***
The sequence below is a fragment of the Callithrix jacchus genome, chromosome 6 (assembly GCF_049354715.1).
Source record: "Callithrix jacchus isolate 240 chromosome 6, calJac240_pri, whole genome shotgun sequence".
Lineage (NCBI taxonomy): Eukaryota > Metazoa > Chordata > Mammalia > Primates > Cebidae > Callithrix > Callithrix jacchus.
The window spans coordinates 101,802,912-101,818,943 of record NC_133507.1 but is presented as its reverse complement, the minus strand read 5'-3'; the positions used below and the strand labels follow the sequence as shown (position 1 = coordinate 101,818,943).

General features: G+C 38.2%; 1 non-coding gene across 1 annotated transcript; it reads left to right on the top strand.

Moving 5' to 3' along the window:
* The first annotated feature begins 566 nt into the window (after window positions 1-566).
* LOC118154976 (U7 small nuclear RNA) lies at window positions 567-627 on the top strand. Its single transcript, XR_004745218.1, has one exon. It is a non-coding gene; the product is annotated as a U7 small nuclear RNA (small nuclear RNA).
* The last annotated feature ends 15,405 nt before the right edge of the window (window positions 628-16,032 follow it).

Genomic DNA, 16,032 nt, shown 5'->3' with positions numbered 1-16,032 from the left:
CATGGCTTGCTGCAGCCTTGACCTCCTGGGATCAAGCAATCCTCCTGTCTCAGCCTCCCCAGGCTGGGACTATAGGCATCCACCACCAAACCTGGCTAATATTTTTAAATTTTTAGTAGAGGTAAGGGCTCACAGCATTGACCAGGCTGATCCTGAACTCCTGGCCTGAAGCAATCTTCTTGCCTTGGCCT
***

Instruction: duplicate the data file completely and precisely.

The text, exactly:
The sequence below is a fragment of the Callithrix jacchus genome, chromosome 6 (assembly GCF_049354715.1).
Source record: "Callithrix jacchus isolate 240 chromosome 6, calJac240_pri, whole genome shotgun sequence".
Lineage (NCBI taxonomy): Eukaryota > Metazoa > Chordata > Mammalia > Primates > Cebidae > Callithrix > Callithrix jacchus.
The window spans coordinates 101,802,912-101,818,943 of record NC_133507.1 but is presented as its reverse complement, the minus strand read 5'-3'; the positions used below and the strand labels follow the sequence as shown (position 1 = coordinate 101,818,943).

General features: G+C 38.2%; 1 non-coding gene across 1 annotated transcript; it reads left to right on the top strand.

Moving 5' to 3' along the window:
* The first annotated feature begins 566 nt into the window (after window positions 1-566).
* LOC118154976 (U7 small nuclear RNA) lies at window positions 567-627 on the top strand. Its single transcript, XR_004745218.1, has one exon. It is a non-coding gene; the product is annotated as a U7 small nuclear RNA (small nuclear RNA).
* The last annotated feature ends 15,405 nt before the right edge of the window (window positions 628-16,032 follow it).

Genomic DNA, 16,032 nt, shown 5'->3' with positions numbered 1-16,032 from the left:
CATGGCTTGCTGCAGCCTTGACCTCCTGGGATCAAGCAATCCTCCTGTCTCAGCCTCCCCAGGCTGGGACTATAGGCATCCACCACCAAACCTGGCTAATATTTTTAAATTTTTAGTAGAGGTAAGGGCTCACAGCATTGACCAGGCTGATCCTGAACTCCTGGCCTGAAGCAATCTTCTTGCCTTGGCCT